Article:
Beware! When well-heeled union leaders in any country declare they “stand ready and waiting to mobilise support” it means a betrayal is well in train. These highly paid individuals, who sit on pension and company boards, represent not the interests of workers but of the governments and corporations in their respective countries. “Internationalism” is only wheeled out as a cover for their nationalist and corporatist positions.
Heindel was quick to portray Svitzer’s lockout as an Australian aberration, stressing that his union has “a positive working relationship with Maersk in the US, where we get around the table to talk through issues and come to mutually agreeable solutions.”
As the ITF and the maritime unions have done throughout the protracted dispute, the statement appealed to Svitzer’s Danish parent company, Maersk, to ensure that its Australian subsidiary upholds “core Maersk values.”
The truth is that Svitzer Australia’s attack on workers is just one component of a global cost-cutting offensive by Maersk, which expects to record $US29.4 billion in profits this year, shattering its 2021 record of $17.9 billion, which was the highest figure ever recorded by a shipping company. Earlier this year, Svitzer, with the collaboration of the Unite union, imposed a 5 percent pay “rise”—well below the inflation rate of 9.4 percent—at Teesport in the UK.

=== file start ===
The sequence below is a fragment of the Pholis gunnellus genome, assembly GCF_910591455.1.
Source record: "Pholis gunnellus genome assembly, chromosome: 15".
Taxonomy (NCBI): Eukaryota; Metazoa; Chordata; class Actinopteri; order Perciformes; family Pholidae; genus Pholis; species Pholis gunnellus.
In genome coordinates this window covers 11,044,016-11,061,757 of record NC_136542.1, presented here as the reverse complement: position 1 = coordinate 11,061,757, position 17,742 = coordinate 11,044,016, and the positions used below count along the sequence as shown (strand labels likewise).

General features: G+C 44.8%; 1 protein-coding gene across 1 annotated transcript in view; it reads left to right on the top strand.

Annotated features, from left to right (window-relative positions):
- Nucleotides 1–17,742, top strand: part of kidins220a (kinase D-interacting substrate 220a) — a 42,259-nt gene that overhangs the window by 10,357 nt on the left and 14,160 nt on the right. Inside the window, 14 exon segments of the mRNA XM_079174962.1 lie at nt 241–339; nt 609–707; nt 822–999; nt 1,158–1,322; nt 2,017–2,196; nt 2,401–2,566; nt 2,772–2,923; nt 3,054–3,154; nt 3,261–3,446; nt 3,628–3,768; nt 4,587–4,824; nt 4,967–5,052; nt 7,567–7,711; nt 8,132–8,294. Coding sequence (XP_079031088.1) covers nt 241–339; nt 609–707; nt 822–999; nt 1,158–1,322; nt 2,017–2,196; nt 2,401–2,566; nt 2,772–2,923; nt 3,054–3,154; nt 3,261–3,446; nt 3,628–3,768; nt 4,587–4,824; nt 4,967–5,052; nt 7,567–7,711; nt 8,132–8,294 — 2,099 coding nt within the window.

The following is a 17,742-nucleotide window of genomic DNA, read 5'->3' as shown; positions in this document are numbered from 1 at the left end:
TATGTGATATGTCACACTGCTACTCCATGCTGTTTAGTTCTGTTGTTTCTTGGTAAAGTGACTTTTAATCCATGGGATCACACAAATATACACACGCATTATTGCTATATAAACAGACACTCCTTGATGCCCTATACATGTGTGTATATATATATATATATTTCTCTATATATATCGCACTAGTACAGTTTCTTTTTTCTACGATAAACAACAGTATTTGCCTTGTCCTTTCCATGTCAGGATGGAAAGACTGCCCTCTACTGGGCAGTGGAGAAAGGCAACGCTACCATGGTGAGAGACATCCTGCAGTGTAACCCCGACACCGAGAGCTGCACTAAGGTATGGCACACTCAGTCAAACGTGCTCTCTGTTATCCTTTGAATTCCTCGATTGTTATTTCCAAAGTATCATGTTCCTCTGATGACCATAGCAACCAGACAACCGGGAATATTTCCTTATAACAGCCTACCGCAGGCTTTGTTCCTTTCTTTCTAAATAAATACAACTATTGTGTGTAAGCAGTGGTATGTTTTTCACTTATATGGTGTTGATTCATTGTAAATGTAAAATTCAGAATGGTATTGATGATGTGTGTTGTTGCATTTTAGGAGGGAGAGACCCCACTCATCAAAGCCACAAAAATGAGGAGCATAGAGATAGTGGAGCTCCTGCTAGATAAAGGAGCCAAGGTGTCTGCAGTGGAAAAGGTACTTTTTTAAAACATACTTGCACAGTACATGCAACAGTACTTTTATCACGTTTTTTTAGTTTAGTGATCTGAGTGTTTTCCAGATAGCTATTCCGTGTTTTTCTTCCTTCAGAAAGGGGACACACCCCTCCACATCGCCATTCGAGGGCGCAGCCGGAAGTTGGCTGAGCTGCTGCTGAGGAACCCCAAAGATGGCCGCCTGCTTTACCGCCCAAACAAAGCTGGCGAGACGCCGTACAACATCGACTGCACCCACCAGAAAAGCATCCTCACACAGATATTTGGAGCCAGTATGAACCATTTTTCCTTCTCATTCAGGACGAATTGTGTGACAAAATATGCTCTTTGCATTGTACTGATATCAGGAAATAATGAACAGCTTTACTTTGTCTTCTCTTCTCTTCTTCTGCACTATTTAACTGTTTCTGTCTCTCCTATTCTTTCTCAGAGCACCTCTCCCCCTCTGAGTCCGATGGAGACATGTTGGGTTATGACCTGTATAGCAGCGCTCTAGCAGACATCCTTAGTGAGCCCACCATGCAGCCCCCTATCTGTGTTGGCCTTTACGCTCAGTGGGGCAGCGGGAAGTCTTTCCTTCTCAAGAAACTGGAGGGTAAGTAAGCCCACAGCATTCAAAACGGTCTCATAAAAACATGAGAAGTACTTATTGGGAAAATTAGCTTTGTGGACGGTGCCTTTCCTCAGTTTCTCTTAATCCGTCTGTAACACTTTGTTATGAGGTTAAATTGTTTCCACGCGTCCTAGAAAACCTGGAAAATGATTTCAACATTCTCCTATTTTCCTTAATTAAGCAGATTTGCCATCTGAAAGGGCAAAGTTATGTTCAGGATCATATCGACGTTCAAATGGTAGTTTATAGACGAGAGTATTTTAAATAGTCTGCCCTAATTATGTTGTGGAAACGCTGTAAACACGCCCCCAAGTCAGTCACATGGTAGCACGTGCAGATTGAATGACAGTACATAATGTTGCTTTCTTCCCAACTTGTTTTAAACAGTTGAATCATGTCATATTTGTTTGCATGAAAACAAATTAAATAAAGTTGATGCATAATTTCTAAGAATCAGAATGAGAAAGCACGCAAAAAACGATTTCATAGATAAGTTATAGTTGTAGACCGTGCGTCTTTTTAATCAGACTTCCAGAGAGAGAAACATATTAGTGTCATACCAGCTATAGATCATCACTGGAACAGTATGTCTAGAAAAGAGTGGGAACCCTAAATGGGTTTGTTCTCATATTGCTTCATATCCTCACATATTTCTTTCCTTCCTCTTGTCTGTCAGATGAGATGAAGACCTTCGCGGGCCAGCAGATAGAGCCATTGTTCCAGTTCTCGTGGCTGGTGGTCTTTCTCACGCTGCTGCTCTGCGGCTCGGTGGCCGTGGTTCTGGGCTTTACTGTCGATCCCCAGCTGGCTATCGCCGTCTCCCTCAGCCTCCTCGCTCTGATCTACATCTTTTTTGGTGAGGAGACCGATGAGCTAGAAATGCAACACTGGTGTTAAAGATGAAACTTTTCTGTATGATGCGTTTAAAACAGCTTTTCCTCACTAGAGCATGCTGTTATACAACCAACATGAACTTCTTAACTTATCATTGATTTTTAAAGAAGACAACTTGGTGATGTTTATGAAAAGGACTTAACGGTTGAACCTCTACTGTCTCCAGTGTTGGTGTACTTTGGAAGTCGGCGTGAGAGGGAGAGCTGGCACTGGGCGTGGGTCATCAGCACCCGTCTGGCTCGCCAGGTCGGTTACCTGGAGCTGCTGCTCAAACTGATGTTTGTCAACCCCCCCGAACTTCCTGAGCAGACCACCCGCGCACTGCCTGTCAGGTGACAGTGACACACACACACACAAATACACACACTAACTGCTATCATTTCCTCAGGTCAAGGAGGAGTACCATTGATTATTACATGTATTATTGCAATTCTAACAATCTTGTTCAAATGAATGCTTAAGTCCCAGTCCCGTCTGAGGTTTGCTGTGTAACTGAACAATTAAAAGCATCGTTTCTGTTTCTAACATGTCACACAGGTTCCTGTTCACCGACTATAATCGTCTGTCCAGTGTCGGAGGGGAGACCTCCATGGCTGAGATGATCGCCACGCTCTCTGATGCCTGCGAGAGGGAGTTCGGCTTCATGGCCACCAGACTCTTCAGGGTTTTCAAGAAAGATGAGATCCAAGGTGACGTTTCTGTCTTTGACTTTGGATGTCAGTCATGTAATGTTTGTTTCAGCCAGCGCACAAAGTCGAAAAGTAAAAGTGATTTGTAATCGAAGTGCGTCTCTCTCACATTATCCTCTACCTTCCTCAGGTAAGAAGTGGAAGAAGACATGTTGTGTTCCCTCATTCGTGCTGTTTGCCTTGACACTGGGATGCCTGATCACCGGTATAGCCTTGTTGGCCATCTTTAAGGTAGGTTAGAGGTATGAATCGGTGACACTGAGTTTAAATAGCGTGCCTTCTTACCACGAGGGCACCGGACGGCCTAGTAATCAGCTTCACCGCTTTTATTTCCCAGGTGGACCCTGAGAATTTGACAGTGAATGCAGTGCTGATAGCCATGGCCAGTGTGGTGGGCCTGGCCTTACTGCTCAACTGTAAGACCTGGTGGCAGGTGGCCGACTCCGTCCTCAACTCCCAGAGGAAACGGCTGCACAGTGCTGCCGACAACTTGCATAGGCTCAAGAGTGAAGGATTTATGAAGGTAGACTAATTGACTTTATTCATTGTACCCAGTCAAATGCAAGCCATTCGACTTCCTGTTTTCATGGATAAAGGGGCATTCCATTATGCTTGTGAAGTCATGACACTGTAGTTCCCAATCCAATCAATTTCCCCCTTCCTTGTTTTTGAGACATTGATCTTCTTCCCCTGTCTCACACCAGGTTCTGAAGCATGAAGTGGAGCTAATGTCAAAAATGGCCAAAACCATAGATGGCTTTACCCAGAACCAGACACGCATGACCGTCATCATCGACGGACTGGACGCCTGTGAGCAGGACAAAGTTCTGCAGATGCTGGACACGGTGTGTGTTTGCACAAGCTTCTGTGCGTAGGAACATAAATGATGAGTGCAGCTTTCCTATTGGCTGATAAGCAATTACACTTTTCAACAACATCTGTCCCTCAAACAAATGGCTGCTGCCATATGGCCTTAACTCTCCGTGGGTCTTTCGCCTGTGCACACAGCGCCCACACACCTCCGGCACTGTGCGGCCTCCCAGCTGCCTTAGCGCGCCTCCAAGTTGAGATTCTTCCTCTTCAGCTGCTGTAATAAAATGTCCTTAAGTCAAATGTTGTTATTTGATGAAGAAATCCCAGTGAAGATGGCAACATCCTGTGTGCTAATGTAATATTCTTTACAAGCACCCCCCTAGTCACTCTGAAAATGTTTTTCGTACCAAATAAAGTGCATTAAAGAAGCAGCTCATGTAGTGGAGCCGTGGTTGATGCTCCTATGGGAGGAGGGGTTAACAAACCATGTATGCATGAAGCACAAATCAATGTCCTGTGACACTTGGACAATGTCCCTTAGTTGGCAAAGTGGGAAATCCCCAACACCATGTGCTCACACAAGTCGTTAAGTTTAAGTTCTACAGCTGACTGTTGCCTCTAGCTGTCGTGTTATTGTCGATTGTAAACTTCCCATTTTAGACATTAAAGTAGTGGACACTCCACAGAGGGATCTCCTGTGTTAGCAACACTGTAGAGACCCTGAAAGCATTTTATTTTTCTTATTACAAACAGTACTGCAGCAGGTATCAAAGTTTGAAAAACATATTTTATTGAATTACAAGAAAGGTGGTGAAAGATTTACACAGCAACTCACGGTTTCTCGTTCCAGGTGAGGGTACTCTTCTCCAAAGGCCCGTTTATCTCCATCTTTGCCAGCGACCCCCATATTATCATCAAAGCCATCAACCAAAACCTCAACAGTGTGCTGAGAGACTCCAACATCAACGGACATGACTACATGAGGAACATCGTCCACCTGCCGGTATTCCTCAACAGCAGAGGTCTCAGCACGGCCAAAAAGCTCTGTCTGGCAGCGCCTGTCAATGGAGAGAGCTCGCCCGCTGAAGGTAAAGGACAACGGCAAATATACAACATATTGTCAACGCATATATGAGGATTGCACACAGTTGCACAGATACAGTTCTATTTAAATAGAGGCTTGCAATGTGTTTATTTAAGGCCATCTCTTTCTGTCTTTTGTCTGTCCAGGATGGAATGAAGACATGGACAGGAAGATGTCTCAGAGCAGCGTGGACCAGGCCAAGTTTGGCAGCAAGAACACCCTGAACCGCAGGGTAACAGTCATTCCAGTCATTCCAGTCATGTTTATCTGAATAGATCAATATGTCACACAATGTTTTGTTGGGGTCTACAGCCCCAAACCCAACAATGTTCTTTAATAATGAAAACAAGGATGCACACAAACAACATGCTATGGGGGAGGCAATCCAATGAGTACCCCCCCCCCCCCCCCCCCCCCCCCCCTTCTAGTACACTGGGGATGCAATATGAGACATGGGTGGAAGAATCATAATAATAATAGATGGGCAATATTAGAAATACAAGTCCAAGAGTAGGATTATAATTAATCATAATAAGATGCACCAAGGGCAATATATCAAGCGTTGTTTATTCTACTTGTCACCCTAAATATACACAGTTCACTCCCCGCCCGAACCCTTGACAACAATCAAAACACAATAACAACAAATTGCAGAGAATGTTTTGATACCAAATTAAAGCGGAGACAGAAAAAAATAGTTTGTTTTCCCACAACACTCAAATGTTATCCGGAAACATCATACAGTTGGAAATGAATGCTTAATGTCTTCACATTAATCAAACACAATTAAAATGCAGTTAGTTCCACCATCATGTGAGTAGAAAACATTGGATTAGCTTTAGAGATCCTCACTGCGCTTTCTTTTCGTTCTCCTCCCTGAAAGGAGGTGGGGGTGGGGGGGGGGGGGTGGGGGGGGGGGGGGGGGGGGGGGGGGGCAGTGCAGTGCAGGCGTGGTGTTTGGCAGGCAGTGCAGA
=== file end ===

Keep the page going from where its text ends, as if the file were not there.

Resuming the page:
The ITF’s promotion of the lies that Svitzer workers face a peculiarly Australian attack, and that Maersk’s international directors will intervene on their behalf, is deliberately engineered to prevent any unified mobilisation of workers across international lines.
Svitzer’s agreement termination threat is intended as a knife for the union bureaucrats to hold to the throat of workers to persuade them that accepting a regressive deal is the only alternative to being forced onto the award. The MUA executed this method at Patrick Terminals earlier this year, ramming through a deal containing real wage cuts and the loss of conditions, including the right of workers to have a say in the hiring and firing of workers. The tactic has also been employed by Qantas this year in several disputes.
Workers are now legally powerless to oppose this attack, as a direct result of the FWC suspension order. This is a warning that the company’s bid to tear up the agreement is another manoeuvre that the unions are on board with.
The increasing use of agreement termination threats, lockouts and manoeuvres such as that carried out by Svitzer is a reflection of mounting opposition among workers to the efforts of union bureaucrats to ram through sell-out deals, and the concerns of the ruling class that the unions will not be able to contain an explosion of this unrest in the working class.
But this opposition will only find expression if workers break free from the stranglehold of the unions and form their own organisations through which to advance their struggle.
The attack on Svitzer workers is part of a global assault on the working class. A unified fight against this can only be built through a global network of rank-and-file committees. The International Committee of the Fourth International stands alone in advancing a perspective for such a struggle, through the International Workers Alliance of Rank-and-File Committees.